There is high international pressure to allocate more resources on treatment programmes for people living with HIV/AIDS , which in it's own respect is important given the magnitude of the impact of the epidemic. A crucial issue in the evaluation of alternative programmes across different disease groups is the comparison of health outcomes with costs. Many studies have focused on health outcomes in terms of increased longevity from HIV/AIDS treatments [2–5], but there appears to be very limited research measuring outcomes in terms of improved health related quality of life (HRQL) or improved disability weights (DW).
Economic evaluations of HIV/AIDS interventions can largely be divided into two groups; studies that ignore improvement in health related quality of life and those that seek to capture such improvements. While the former group of studies focus on simple clinical outcomes such as mortality or averted cases of HIV, the latter attempt to capture effect changes both in terms of life expectancy and improvements in health states. This is typically being done either by estimating quality adjusted life year (QALY) or disability adjusted life year (DALY). A basic premise for QALY analyses is that they depend on HRQL weights that should reflect peoples preferences . Cost per DALY analyses depend on disability weights, that in country specific applications also are meant to be adapted to local circumstances .
Patients with HIV/AIDS are routinely categorized into one of four clinical disease stages of the WHO staging system (CS I - IV). The clinical stages involve different degrees of impaired health related to different dimensions of health that are affected, e.g. anxiety, pain and functioning. Given that medications may improve the different dimensions of health to varying extents, it becomes important to compare the improvements on a commensurable scale. Suitable methodologies for cost-utility analysis (CUA) would mean using generic descriptive instruments or a generic health scale . Furthermore, since people's experiences of impaired health and their preferences for health reflect norms and cultural settings, the health state utility weights should ideally be obtained from a similar cultural setting.
Tengs and colleagues performed a meta analysis of utility estimates for HIV/AIDS. Based on studies from high income settings, they calculated pooled utility weights of 0.70 for AIDS, 0.82 for symptomatic HIV and 0.94 for asymptomatic HIV . Our literature review revealed only three studies in sub-Saharan African (SSA) settings that explored the health related quality of life for people living with HIV/AIDS using methods that are appropriate for CUA [10–13]. While these studies represent important contributions, especially given the paucity of data in the area, they are fairly narrow in terms of methodological approaches and geographical setting. Two of the studies are from South Africa, while one study was undertaken in a Ugandan population.
This lack of studies from SSA is a paradox as roughly two-thirds of all people with HIV/AIDS are living and dying in this region . Hence, it appears that many of the economic evaluations of HIV/AIDS interventions targeting SSA use quality of life or disability weightings which are largely unsupported by relevant evidence. In this paper, we summarize the available evidence on health related quality of life in people living with HIV/AIDS. We also present the results from nominal group discussions between clinical experts with experience from Ethiopia and Tanzania. This is a starting point for planned investigations at district hospitals in which patient preferences will also be elicited.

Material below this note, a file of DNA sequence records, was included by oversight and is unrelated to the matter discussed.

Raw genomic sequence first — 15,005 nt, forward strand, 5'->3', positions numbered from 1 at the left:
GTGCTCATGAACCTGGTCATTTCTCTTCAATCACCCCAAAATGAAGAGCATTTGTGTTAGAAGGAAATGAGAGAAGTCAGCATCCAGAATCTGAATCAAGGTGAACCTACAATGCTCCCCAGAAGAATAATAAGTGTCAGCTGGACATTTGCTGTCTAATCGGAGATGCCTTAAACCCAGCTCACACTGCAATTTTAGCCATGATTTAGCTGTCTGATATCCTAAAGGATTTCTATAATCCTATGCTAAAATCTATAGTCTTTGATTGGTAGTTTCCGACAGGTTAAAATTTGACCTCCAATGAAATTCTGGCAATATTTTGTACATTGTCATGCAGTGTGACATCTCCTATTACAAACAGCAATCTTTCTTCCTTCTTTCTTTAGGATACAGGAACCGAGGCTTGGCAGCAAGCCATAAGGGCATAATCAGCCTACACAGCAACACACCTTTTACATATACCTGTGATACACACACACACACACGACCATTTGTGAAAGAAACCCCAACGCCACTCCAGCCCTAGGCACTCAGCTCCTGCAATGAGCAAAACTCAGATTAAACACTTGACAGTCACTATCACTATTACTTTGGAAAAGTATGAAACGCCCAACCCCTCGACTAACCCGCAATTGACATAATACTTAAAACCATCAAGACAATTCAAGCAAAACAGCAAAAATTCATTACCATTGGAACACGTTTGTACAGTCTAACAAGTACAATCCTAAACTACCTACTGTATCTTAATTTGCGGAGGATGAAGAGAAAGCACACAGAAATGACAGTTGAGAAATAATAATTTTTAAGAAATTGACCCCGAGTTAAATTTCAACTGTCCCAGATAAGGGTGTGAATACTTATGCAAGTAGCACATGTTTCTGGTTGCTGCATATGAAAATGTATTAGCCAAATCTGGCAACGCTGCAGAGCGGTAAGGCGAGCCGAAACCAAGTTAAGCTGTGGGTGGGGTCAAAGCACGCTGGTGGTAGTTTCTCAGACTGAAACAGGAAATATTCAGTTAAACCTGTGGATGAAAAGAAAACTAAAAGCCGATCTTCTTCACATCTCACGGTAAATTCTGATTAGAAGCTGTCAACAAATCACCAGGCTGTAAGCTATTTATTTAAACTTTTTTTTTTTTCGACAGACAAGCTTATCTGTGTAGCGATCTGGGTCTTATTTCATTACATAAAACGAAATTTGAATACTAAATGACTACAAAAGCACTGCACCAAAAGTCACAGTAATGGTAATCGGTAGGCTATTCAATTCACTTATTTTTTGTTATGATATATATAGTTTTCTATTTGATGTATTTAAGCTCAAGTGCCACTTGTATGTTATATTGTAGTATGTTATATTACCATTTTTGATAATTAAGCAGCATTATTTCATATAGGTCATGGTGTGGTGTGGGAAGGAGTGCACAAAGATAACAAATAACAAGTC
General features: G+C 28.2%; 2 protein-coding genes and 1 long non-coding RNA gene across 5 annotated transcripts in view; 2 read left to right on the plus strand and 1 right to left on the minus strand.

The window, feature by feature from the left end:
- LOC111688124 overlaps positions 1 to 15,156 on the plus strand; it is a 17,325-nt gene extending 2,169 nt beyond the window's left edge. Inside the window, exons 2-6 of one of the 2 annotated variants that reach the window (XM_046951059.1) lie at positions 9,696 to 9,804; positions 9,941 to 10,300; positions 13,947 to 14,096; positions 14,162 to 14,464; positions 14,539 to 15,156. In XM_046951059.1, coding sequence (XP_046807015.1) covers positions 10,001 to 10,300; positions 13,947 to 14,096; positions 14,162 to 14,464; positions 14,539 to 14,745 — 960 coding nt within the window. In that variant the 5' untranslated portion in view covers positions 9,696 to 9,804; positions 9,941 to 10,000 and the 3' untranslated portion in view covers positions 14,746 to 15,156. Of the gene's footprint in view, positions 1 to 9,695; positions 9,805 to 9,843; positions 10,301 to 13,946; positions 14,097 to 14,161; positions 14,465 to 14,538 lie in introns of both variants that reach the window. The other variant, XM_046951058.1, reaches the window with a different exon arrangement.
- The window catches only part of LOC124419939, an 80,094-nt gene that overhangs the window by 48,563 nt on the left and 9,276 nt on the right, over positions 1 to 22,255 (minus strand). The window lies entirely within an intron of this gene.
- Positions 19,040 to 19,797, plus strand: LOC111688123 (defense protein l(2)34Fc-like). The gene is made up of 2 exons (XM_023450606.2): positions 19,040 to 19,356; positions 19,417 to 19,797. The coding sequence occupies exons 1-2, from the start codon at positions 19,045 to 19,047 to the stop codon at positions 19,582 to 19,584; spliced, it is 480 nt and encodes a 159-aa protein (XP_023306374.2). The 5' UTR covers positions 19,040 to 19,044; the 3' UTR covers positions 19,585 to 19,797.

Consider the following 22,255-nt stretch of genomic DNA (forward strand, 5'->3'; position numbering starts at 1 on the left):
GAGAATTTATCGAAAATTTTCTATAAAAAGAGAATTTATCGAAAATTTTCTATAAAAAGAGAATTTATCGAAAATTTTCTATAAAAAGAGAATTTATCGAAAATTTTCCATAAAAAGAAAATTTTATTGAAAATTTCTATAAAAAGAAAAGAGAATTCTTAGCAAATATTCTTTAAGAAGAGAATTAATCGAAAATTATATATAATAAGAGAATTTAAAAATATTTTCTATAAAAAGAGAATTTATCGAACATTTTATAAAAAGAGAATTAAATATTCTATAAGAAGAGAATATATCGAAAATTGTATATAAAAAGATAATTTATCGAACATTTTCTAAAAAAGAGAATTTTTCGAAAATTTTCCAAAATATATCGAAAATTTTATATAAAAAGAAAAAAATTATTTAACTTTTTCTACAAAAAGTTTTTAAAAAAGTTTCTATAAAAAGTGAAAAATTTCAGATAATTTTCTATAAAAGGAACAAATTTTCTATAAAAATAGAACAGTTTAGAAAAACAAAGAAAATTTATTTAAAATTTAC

The main objectives of this paper are twofold. First, we present a review of the existing evidence on health related quality of life in HIV/AIDS patients in sub-Saharan Africa and consider how this information is used in the economic evaluation literature. The larger body of research using instruments that are not directly applicable in economic evaluation, will also be reviewed, though in less detail. Given the limited availability of studies that have been based on preferences for HRQL as experienced in the specific disease stages, and in the relevant cultural settings, our second objective reflects a recent research initiative: To test the appropriateness of an instrument designed to estimate HRQL in all four stages of HIV/AIDS. In this instrument, a direct Visual Analogue Scale (VAS) approach and an indirect descriptive system (EQ-5D) is applied with a panel of clinical AIDS experts. This instrument specifically seeks to contribute to better quality of life information on: patients in the different disease stages; patients who do or do not receive antiretroviral treatment (ART), and; patients who are or are not experiencing treatment failure.
Estimating HRQL-weights for disease is important for several reasons, such as monitoring the health status of individual patients and establishing levels of health for patient groups . Perhaps the most common application of HRQL weights is in the calculation of quality adjusted life years (QALYs) for use in economic evaluations. The latter reason raises two important issues: i) what evidence is available for HRQL on HIV/AIDS in SSA, and; ii) what evidence has been used in weighting QALYs in the economic evaluation literature? The same issues are also considered for disability adjusted life years (DALYs), which are conceptually related to QALYs. Economic evaluation is important for priority setting in low income countries, where resources are so constrained that neither prevention nor treatment are being carried out at sufficient levels . QALYs and DALYs have the same policy purpose of aiding priority setting decisions across disease areas. While both metrics are concerned with measuring qualitatively different types of health gains in a commensurable - or generic - unit, only QALYs claim to be preference based.